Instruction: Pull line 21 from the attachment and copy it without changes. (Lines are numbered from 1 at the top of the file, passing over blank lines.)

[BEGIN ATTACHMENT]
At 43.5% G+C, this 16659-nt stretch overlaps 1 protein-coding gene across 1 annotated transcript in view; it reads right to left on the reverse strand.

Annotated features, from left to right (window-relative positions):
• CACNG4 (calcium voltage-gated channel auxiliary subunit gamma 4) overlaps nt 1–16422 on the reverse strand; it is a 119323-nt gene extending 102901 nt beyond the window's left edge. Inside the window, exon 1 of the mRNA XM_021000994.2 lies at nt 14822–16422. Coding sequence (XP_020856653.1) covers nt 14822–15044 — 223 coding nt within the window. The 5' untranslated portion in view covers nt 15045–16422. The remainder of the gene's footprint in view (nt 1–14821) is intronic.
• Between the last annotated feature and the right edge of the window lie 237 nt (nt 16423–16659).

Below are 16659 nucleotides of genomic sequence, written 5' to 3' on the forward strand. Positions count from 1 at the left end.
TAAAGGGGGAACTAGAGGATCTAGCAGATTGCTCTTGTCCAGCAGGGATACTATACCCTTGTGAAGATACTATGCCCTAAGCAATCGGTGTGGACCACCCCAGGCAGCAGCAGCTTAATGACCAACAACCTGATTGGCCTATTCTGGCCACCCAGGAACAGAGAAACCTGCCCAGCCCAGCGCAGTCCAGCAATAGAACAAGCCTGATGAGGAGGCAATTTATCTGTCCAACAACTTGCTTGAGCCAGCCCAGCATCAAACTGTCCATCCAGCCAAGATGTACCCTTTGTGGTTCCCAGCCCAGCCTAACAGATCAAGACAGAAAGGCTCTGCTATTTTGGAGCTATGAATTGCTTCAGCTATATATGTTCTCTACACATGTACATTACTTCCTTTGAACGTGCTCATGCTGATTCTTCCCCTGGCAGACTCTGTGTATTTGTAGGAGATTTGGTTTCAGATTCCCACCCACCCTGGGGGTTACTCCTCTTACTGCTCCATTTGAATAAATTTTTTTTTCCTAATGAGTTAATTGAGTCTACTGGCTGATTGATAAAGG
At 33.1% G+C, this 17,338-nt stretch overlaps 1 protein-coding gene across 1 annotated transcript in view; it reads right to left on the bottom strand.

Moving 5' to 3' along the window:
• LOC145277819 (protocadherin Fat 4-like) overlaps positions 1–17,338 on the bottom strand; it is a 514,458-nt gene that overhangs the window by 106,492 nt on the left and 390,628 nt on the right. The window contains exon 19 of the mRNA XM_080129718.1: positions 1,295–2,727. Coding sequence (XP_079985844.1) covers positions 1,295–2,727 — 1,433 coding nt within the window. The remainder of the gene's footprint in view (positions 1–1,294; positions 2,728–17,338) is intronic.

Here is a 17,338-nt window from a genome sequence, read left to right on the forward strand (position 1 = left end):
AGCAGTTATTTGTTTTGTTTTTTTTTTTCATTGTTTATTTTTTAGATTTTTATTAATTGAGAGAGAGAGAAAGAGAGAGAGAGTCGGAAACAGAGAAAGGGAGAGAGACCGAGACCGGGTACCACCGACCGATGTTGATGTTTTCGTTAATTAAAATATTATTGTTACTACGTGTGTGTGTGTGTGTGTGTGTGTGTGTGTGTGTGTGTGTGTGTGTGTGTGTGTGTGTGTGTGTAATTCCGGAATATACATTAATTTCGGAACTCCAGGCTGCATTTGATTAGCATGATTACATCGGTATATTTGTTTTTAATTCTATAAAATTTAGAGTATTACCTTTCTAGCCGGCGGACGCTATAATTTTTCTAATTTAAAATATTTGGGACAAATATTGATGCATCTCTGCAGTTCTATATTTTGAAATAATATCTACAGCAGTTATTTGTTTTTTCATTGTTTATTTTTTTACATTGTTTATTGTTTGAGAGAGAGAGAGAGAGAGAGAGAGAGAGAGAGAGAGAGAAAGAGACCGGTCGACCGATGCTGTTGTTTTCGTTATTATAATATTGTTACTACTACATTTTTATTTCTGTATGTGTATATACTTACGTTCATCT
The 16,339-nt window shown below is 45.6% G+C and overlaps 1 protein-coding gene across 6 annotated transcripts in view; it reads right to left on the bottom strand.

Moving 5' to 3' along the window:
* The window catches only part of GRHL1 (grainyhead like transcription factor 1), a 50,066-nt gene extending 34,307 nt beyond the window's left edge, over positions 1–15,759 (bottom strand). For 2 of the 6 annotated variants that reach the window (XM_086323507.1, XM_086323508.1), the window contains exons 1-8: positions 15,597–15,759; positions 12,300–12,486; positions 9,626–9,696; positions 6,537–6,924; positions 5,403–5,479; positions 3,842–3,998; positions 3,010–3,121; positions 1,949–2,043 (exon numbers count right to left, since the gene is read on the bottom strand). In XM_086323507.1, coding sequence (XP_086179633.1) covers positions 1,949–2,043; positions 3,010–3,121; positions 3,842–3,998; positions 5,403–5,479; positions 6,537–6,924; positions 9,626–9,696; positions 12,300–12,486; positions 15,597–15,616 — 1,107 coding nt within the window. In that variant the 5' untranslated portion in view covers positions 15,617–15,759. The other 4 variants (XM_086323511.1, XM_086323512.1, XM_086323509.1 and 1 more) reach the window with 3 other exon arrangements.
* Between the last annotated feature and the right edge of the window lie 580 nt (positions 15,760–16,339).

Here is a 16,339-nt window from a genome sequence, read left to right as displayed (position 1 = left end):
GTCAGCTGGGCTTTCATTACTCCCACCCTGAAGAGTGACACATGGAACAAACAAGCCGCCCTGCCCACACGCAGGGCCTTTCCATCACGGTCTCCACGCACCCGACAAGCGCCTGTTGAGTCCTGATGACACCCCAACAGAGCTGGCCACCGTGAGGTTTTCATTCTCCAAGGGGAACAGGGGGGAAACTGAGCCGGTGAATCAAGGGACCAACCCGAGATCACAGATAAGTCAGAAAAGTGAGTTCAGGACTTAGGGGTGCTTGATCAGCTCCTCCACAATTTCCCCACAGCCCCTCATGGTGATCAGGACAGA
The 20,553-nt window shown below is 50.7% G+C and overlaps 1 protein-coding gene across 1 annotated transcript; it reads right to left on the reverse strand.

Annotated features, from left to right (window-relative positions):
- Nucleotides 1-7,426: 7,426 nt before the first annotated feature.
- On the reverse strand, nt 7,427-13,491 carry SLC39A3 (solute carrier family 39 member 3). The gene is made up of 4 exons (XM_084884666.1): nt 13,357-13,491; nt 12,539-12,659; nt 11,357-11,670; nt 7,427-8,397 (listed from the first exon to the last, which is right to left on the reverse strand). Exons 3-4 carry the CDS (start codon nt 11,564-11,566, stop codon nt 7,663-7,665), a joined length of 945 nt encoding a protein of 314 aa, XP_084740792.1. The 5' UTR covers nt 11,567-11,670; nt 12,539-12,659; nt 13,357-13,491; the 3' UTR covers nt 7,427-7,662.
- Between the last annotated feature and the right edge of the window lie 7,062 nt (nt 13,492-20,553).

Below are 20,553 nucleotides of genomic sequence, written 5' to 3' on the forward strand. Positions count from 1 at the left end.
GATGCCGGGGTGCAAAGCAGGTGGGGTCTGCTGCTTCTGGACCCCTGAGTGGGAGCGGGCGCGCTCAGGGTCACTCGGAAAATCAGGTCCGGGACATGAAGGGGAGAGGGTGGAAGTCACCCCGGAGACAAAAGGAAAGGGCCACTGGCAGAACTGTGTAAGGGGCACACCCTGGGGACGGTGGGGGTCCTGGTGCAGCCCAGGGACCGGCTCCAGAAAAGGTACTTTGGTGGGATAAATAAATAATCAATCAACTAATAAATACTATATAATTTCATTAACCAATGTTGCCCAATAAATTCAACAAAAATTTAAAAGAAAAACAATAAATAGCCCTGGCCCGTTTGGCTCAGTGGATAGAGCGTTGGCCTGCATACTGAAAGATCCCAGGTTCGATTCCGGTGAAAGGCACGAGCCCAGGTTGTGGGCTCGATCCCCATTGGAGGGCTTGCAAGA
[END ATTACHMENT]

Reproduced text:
- On the reverse strand, nt 7,427-13,491 carry SLC39A3 (solute carrier family 39 member 3). The gene is made up of 4 exons (XM_084884666.1): nt 13,357-13,491; nt 12,539-12,659; nt 11,357-11,670; nt 7,427-8,397 (listed from the first exon to the last, which is right to left on the reverse strand). Exons 3-4 carry the CDS (start codon nt 11,564-11,566, stop codon nt 7,663-7,665), a joined length of 945 nt encoding a protein of 314 aa, XP_084740792.1. The 5' UTR covers nt 11,567-11,670; nt 12,539-12,659; nt 13,357-13,491; the 3' UTR covers nt 7,427-7,662.